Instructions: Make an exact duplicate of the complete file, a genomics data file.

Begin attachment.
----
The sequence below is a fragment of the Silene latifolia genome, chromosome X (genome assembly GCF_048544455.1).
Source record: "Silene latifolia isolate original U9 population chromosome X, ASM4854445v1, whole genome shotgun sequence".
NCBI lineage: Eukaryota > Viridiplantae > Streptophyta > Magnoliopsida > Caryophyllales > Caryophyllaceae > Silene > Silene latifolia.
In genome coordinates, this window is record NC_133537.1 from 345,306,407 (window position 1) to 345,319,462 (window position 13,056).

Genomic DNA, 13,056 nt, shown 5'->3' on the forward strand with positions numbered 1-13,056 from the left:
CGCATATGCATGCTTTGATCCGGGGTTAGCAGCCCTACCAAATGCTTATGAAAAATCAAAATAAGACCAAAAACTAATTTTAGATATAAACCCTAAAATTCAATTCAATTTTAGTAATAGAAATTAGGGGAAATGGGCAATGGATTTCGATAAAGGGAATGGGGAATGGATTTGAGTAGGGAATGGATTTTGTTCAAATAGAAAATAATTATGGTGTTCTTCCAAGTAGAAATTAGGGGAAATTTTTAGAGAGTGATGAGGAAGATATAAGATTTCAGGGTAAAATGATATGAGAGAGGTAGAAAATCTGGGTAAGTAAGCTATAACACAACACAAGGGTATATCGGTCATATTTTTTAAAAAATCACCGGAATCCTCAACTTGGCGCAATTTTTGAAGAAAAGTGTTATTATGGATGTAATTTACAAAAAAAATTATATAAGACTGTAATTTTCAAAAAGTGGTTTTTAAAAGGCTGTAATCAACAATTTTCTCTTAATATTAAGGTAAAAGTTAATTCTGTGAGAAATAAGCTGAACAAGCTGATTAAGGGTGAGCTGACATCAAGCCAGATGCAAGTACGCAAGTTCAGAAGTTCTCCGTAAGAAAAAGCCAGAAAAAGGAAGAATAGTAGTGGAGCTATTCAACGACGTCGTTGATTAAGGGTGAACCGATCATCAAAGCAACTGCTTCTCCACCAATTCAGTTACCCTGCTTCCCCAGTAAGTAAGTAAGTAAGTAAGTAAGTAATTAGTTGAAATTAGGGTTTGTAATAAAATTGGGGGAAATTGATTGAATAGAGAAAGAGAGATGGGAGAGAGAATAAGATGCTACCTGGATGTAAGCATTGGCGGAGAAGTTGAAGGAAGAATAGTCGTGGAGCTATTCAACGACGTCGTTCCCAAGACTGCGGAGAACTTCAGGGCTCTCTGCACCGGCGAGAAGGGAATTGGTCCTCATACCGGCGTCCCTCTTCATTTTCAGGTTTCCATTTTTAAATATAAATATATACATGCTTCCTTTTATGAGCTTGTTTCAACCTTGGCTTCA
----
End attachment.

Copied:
The sequence below is a fragment of the Silene latifolia genome, chromosome X (genome assembly GCF_048544455.1).
Source record: "Silene latifolia isolate original U9 population chromosome X, ASM4854445v1, whole genome shotgun sequence".
NCBI lineage: Eukaryota > Viridiplantae > Streptophyta > Magnoliopsida > Caryophyllales > Caryophyllaceae > Silene > Silene latifolia.
In genome coordinates, this window is record NC_133537.1 from 345,306,407 (window position 1) to 345,319,462 (window position 13,056).

Genomic DNA, 13,056 nt, shown 5'->3' on the forward strand with positions numbered 1-13,056 from the left:
CGCATATGCATGCTTTGATCCGGGGTTAGCAGCCCTACCAAATGCTTATGAAAAATCAAAATAAGACCAAAAACTAATTTTAGATATAAACCCTAAAATTCAATTCAATTTTAGTAATAGAAATTAGGGGAAATGGGCAATGGATTTCGATAAAGGGAATGGGGAATGGATTTGAGTAGGGAATGGATTTTGTTCAAATAGAAAATAATTATGGTGTTCTTCCAAGTAGAAATTAGGGGAAATTTTTAGAGAGTGATGAGGAAGATATAAGATTTCAGGGTAAAATGATATGAGAGAGGTAGAAAATCTGGGTAAGTAAGCTATAACACAACACAAGGGTATATCGGTCATATTTTTTAAAAAATCACCGGAATCCTCAACTTGGCGCAATTTTTGAAGAAAAGTGTTATTATGGATGTAATTTACAAAAAAAATTATATAAGACTGTAATTTTCAAAAAGTGGTTTTTAAAAGGCTGTAATCAACAATTTTCTCTTAATATTAAGGTAAAAGTTAATTCTGTGAGAAATAAGCTGAACAAGCTGATTAAGGGTGAGCTGACATCAAGCCAGATGCAAGTACGCAAGTTCAGAAGTTCTCCGTAAGAAAAAGCCAGAAAAAGGAAGAATAGTAGTGGAGCTATTCAACGACGTCGTTGATTAAGGGTGAACCGATCATCAAAGCAACTGCTTCTCCACCAATTCAGTTACCCTGCTTCCCCAGTAAGTAAGTAAGTAAGTAAGTAAGTAATTAGTTGAAATTAGGGTTTGTAATAAAATTGGGGGAAATTGATTGAATAGAGAAAGAGAGATGGGAGAGAGAATAAGATGCTACCTGGATGTAAGCATTGGCGGAGAAGTTGAAGGAAGAATAGTCGTGGAGCTATTCAACGACGTCGTTCCCAAGACTGCGGAGAACTTCAGGGCTCTCTGCACCGGCGAGAAGGGAATTGGTCCTCATACCGGCGTCCCTCTTCATTTTCAGGTTTCCATTTTTAAATATAAATATATACATGCTTCCTTTTATGAGCTTGTTTCAACCTTGGCTTCA